What are the differences between Barbera D’Alba & Barbera D’Asti?

Let’s push aside the two big B’s of Piedmont for a second & take some time to discuss the most planted red grape variety in Piedmont.

Barbera’s juicy, ripe fruit & vibrant acidity makes it the safe companion to most Piedmontese dishes. Often weathering the ‘vino della casa/house wine’ role in local restaurants - what makes it special?

Contrary to popular belief, Barbera isn’t a simple wine.

It can be made in a variety of styles; from a mouth cleansing red for a wine lover seeking a moment of relaxation, to something more complex for the expert taster to inspect. Due to the dark staining pigments in its skin, the vino is rich in colour, however the aromas reflect those of a lighter bodied wine, like Pinot (strawberry & mouth watering cherry). This mix creates something that requires a little more thinking.

There may be plenty of Barbera grapes, however wine made from Barbera is never the same, as always it depends on the hand of the producer, the vintage and the production area.

With this in mind, let’s talk about the differences of the two most famous Italian Barbera’s: Barbera d’Asti and Barbera d’Alba.

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The Finer Details

BARBERA D’ASTI

Region: Piedmont
Area: Asti
Communes: Nizza, Tinella and Astiani Hills. (The production area of Barbera d'Asti covers more than a hundred municipalities in the provinces of Asti and Alessandria)
DOCG: from 2008
Grapes used: contains at least 85% Barbera / 15% from either Freisa, Grignolino or Dolcetto used alone or together (many producers prefer to vinify in purity)

Styles: 

  • CLASSIC: min alcohol content of 12% and must mature 4 months in steel or wood according to the choices of the producer

  • SUPERIOR: min alcohol content of 12.5% and must make at least 14 months of ageing with a minimum of 6 months in oak or chestnut barrels

Nose: fruity, with cherry, strawberry, raspberry and spicy notes of vanilla in the Superior
Palateround, soft , good acidity, easy to drink

BARBERA D’ALBA

Region: Piedmont
Area: Langhe
Communes:  Province of Cuneo
DOC: since 1970
Grapes: 100% Barbera. It is not permitted to use other grapes.
Styles: 

  • CLASSIC: freedom on ageing if the wine has a maximum alcohol content of 12%. The producer can also decide to put it on the market immediately.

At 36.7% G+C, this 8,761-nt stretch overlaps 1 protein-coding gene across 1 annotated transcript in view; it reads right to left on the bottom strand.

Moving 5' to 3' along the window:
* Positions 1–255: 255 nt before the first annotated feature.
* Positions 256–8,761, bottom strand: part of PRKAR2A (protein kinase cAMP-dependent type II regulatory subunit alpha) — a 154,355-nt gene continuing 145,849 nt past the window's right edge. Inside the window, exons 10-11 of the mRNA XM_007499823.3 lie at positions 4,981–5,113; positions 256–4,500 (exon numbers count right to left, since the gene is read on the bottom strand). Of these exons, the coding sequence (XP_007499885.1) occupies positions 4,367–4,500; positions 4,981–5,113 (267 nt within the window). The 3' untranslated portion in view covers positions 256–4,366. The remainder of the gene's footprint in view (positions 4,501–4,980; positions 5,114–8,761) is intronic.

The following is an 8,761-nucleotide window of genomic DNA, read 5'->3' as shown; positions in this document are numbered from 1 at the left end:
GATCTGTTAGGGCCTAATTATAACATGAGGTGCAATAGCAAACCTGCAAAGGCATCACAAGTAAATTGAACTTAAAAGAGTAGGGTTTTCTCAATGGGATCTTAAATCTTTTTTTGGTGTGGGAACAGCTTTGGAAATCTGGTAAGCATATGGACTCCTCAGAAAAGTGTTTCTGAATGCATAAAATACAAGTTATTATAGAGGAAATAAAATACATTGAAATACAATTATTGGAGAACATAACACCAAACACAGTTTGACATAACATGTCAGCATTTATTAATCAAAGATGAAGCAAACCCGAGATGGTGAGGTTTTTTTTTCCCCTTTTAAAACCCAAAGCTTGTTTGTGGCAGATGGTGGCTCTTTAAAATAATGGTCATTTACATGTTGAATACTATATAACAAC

• SUPERIOR: min alcohol content of 12.5% with aging of 12 months in oak or chestnut

Nose: fruity with blackberries, prunes and floral notes spicy notes of vanilla for the Superior
Palate: good body, balanced, distinctly acidic

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So, how are they different?


Let’s recap the standard so we can understand the following two better : it is basically fresh, fruity and easy to drink. Marked by high acidity, low tannins & a deep ruby red colour. Among the fruity aromas, usually cherry stands out. Here's what happens, though, if Barbera has different origins:

REGION OF BARBERA D’ASTI: 

Asti is a little bit more dry & sandy, for this reason we have a powerful more intense Barbera which is concentrated and more masculine. It generally has a greater presence of red fruit enriched by a mineral complexity. On the palate the tannin is more grippy and the acidity is pleasant. Soft, round and balanced. Among the fruity notes are minerals and spices.

REGION OF BARBERA D’ALBA:

Alba holds more acidity in the soil, it’s a little more humid & the rain help make the floral aspect in the wine. If you love acidity this is the Barbera that suits you. The aromas are centered on blue/black fruit and wild violets.

* Note: other areas for Barbera in Italy include Monferrato (Piedmont), Aosta, Puglia & Sardinia.

So what will it be, d'Asti OR d'Alba?

Neighbouring counterparts, rivalling profiles. To recap; Abla tends to ripen early, intensely floral & violet characteristics, silky, rich & smooth. Asti, is bright, different, leans towards red fruit with more aggressive tannins. For this reason Asti needs another year on the ageing process.

In the words of Luca Currado Vietti

"Alba is an elegant woman with finess that you can dance with, Asti is a determinated, powerful, intense, a woman you gotta watch out for"

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BY CHLOE CRISTALLINI

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